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Spectator - Oh My God, It’s Season 10!

by Adam Wills

March 9, 2006 | 7:00 pm

They've fought Saddam Hussein, Osama bin Laden and Barbra Streisand. And now the boys from "South Park" -- Eric, Kyle, Stan and Kenny -- are back for more in their 10th season on Comedy Central, beginning March 22.

Since the animated show's launch on Aug. 12, 1997, "South Park's" Matt Parker and Trey Stone have eviscerated celebrities, politicians and trends with their irreverent, sardonic wit. But the show can be especially vicious when it comes to religion.

The Dec. 7 season nine finale, "Bloody Mary," angered Catholics with a not-so-flattering portrayal of a Virgin Mary statue and Pope Benedict XVI, broadcast on the eve of the Feast of the Immaculate Conception. The show also took pot shots at Scientology last season by animating the faith's science-fiction-like tenets with the legend: "This is what Scientologists actually believe."

Jews get a lion's share of attention on "South Park." And it's the show's central Jewish character, Kyle Broflovsky, voiced by Jewish co-creator Stone, who serves as the lightening rod for such gags.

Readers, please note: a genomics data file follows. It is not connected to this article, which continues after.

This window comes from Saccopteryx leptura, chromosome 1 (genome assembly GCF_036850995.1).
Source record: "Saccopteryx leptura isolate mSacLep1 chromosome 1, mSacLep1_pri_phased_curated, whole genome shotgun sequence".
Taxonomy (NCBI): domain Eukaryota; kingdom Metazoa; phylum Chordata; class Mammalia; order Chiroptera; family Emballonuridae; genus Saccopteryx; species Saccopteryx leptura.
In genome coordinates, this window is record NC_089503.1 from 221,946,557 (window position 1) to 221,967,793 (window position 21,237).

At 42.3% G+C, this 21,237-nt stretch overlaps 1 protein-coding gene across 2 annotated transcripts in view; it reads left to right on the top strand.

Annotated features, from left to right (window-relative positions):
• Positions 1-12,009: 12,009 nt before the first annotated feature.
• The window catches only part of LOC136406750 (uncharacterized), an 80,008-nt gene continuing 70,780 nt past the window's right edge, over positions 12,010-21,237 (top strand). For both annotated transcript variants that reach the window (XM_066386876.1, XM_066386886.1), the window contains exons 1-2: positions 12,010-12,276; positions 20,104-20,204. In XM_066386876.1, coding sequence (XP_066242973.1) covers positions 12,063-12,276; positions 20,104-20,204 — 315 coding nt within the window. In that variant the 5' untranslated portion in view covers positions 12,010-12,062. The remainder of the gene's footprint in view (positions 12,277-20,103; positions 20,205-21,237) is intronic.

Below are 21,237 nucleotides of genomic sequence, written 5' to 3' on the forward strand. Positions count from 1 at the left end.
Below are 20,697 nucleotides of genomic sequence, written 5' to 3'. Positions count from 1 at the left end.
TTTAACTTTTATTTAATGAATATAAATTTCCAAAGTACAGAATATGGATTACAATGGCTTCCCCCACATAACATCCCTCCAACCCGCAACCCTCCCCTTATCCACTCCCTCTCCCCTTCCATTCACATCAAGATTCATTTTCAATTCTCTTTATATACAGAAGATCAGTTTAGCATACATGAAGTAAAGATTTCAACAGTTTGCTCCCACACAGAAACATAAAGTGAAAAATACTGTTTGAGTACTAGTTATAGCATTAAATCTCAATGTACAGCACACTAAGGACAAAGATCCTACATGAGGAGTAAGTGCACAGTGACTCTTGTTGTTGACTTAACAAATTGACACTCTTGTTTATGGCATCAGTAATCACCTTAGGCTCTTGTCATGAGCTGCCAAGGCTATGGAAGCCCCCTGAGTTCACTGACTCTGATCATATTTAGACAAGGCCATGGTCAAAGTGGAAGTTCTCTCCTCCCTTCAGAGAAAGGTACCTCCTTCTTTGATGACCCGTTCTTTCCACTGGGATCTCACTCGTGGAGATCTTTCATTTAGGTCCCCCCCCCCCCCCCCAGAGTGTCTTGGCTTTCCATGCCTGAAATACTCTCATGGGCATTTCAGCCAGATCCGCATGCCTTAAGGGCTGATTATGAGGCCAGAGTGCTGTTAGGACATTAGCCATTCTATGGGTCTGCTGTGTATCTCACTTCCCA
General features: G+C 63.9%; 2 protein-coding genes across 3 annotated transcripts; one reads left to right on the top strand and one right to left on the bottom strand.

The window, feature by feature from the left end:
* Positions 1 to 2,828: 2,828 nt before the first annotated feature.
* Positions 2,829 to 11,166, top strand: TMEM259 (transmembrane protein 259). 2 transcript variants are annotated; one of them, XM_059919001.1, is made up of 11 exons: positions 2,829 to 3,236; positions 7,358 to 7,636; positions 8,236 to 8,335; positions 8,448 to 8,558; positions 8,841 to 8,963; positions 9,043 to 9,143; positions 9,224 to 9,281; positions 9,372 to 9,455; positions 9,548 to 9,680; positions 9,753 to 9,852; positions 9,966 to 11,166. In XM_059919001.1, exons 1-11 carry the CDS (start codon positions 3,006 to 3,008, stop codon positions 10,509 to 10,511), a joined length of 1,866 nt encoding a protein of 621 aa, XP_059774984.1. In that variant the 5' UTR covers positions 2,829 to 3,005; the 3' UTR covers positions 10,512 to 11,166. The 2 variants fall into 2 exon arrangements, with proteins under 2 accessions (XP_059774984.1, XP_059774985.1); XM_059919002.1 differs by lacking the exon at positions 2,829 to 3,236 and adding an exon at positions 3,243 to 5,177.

While many remember Kyle singing about being "A Lonely Jew on Christmas" in the first season, the show's watershed Jewish moment was the season three episode "Jewbilee." Kyle and his adopted brother Ike go to Jew Scouts, where they try to stop Elder Garth of the Synagogue of anti-Semites, who wants Jews to pray to Haman.

In season six, the show knocked the Wiesenthal Center's Museum of Tolerance with the episode "Death Camp of Tolerance," featuring a send-up of "Schindler's List," complete with black-and-white footage of kids being forced to finger paint scenes of racial harmony by Nazi-like guards.

Other Jewy episodes include season two's "Ike's Wee Wee," featuring Kyle panicking because he thinks his brother will have his penis cut off during his bris; season six's "The Biggest Douche in the Universe," during which Kyle runs off to a New York yeshiva named Jewleeard; and season eight's "Passion of the Jew," in which Kyle hopes to convince his synagogue to collectively apologize for the death of Jesus after seeing the "Passion of the Christ."

In a show that features Jesus as part of a team of religious super heroes and God as a dog-like Buddhist, it's tempting to ponder what faith "South Park" will mock next. But whatever sacred cows they decide to slaughter, you can be sure that at least one of them will be kosher.

"South Park" airs at 10 p.m. Wednesdays on Comedy Central.

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